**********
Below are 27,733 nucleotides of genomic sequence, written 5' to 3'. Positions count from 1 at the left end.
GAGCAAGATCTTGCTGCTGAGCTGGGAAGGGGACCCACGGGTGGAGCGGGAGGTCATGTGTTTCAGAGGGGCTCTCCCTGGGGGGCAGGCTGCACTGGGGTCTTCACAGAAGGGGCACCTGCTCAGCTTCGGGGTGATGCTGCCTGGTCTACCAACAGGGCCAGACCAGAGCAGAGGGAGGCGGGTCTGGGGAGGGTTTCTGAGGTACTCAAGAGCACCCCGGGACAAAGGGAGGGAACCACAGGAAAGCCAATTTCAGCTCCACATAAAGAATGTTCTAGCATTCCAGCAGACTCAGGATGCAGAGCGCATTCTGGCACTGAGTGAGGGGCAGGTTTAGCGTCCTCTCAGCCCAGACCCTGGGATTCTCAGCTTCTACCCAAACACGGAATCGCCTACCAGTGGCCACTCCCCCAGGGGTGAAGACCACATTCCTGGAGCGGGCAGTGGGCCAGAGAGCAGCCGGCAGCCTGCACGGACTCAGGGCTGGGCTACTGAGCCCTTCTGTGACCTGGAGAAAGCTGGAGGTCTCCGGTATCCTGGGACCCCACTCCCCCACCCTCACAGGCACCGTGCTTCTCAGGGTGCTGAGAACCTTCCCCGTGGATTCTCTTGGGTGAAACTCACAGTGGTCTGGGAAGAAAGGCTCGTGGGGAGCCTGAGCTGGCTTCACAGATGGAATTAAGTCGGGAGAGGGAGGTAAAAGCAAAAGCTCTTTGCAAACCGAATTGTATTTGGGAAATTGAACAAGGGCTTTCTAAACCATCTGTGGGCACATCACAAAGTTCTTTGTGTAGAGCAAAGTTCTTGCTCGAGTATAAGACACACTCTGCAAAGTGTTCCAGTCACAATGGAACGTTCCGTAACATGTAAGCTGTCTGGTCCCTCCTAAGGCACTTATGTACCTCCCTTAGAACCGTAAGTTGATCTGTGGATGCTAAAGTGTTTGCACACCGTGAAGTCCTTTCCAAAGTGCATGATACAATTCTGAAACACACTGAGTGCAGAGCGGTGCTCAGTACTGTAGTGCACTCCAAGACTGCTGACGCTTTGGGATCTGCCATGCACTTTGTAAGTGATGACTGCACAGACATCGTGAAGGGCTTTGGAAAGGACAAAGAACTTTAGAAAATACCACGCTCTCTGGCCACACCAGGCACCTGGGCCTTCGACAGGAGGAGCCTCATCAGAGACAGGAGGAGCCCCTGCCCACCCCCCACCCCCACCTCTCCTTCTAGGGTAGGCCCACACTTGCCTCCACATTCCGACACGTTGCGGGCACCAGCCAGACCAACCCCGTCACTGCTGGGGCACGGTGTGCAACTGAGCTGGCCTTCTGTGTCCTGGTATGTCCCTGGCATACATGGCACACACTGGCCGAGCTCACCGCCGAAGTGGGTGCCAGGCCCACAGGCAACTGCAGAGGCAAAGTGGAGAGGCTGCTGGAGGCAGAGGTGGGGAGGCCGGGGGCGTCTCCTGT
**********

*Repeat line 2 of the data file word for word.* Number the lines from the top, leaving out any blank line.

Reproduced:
GAGCAAGATCTTGCTGCTGAGCTGGGAAGGGGACCCACGGGTGGAGCGGGAGGTCATGTGTTTCAGAGGGGCTCTCCCTGGGGGGCAGGCTGCACTGGGGTCTTCACAGAAGGGGCACCTGCTCAGCTTCGGGGTGATGCTGCCTGGTCTACCAACAGGGCCAGACCAGAGCAGAGGGAGGCGGGTCTGGGGAGGGTTTCTGAGGTACTCAAGAGCACCCCGGGACAAAGGGAGGGAACCACAGGAAAGCCAATTTCAGCTCCACATAAAGAATGTTCTAGCATTCCAGCAGACTCAGGATGCAGAGCGCATTCTGGCACTGAGTGAGGGGCAGGTTTAGCGTCCTCTCAGCCCAGACCCTGGGATTCTCAGCTTCTACCCAAACACGGAATCGCCTACCAGTGGCCACTCCCCCAGGGGTGAAGACCACATTCCTGGAGCGGGCAGTGGGCCAGAGAGCAGCCGGCAGCCTGCACGGACTCAGGGCTGGGCTACTGAGCCCTTCTGTGACCTGGAGAAAGCTGGAGGTCTCCGGTATCCTGGGACCCCACTCCCCCACCCTCACAGGCACCGTGCTTCTCAGGGTGCTGAGAACCTTCCCCGTGGATTCTCTTGGGTGAAACTCACAGTGGTCTGGGAAGAAAGGCTCGTGGGGAGCCTGAGCTGGCTTCACAGATGGAATTAAGTCGGGAGAGGGAGGTAAAAGCAAAAGCTCTTTGCAAACCGAATTGTATTTGGGAAATTGAACAAGGGCTTTCTAAACCATCTGTGGGCACATCACAAAGTTCTTTGTGTAGAGCAAAGTTCTTGCTCGAGTATAAGACACACTCTGCAAAGTGTTCCAGTCACAATGGAACGTTCCGTAACATGTAAGCTGTCTGGTCCCTCCTAAGGCACTTATGTACCTCCCTTAGAACCGTAAGTTGATCTGTGGATGCTAAAGTGTTTGCACACCGTGAAGTCCTTTCCAAAGTGCATGATACAATTCTGAAACACACTGAGTGCAGAGCGGTGCTCAGTACTGTAGTGCACTCCAAGACTGCTGACGCTTTGGGATCTGCCATGCACTTTGTAAGTGATGACTGCACAGACATCGTGAAGGGCTTTGGAAAGGACAAAGAACTTTAGAAAATACCACGCTCTCTGGCCACACCAGGCACCTGGGCCTTCGACAGGAGGAGCCTCATCAGAGACAGGAGGAGCCCCTGCCCACCCCCCACCCCCACCTCTCCTTCTAGGGTAGGCCCACACTTGCCTCCACATTCCGACACGTTGCGGGCACCAGCCAGACCAACCCCGTCACTGCTGGGGCACGGTGTGCAACTGAGCTGGCCTTCTGTGTCCTGGTATGTCCCTGGCATACATGGCACACACTGGCCGAGCTCACCGCCGAAGTGGGTGCCAGGCCCACAGGCAACTGCAGAGGCAAAGTGGAGAGGCTGCTGGAGGCAGAGGTGGGGAGGCCGGGGGCGTCTCCTGT